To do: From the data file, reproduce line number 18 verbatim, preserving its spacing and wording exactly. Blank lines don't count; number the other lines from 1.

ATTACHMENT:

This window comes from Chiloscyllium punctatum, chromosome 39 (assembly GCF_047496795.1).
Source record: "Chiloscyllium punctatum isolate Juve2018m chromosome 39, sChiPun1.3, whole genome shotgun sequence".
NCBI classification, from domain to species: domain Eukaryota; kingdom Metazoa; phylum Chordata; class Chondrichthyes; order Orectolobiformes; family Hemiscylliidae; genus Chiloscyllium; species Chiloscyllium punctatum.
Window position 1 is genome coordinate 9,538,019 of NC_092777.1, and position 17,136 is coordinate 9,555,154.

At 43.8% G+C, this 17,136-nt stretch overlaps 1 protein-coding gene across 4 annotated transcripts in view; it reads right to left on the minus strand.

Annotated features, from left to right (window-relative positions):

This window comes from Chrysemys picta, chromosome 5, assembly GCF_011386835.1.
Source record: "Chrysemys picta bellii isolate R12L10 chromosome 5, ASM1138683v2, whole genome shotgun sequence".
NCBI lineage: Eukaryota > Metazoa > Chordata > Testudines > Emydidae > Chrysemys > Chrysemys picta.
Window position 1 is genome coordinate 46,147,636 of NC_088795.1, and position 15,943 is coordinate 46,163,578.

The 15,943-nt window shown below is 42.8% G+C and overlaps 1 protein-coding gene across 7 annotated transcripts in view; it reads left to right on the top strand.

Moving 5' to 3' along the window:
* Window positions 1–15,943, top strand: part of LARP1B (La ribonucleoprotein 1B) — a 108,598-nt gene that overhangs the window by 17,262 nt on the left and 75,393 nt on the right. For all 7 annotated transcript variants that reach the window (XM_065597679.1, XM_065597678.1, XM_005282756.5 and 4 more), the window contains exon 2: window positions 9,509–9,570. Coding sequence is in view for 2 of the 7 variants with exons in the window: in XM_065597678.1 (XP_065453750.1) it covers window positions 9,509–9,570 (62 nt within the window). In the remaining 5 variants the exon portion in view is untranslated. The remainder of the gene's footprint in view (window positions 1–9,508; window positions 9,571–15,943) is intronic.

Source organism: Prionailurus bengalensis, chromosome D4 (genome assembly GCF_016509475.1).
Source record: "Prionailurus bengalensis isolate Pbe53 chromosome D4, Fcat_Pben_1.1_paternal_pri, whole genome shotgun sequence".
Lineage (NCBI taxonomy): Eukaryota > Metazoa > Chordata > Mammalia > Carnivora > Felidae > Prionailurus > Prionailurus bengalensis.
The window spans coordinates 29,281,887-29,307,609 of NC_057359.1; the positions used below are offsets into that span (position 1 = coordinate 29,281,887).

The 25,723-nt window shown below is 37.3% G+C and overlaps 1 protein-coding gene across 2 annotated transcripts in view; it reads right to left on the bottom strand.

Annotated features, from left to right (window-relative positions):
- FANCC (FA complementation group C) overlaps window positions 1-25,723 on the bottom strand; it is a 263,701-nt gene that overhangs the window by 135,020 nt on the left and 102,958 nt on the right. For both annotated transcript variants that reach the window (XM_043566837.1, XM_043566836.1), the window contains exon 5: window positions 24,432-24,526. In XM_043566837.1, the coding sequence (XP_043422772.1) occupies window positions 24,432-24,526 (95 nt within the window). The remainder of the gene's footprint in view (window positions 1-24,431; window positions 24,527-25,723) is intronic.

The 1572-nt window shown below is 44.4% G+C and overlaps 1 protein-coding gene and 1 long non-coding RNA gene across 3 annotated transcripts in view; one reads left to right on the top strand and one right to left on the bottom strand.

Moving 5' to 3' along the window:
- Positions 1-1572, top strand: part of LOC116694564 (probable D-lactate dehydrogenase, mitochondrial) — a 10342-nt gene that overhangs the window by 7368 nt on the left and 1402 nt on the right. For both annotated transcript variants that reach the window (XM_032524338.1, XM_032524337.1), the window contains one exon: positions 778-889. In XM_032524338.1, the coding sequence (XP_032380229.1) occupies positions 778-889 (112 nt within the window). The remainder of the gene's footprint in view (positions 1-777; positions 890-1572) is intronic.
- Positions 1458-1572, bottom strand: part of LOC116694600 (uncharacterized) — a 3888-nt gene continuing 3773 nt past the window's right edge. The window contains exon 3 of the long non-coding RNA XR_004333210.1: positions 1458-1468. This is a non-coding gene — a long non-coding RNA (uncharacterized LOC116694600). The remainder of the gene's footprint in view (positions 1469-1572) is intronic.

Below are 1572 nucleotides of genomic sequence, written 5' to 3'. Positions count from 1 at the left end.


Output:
The 25,723-nt window shown below is 37.3% G+C and overlaps 1 protein-coding gene across 2 annotated transcripts in view; it reads right to left on the bottom strand.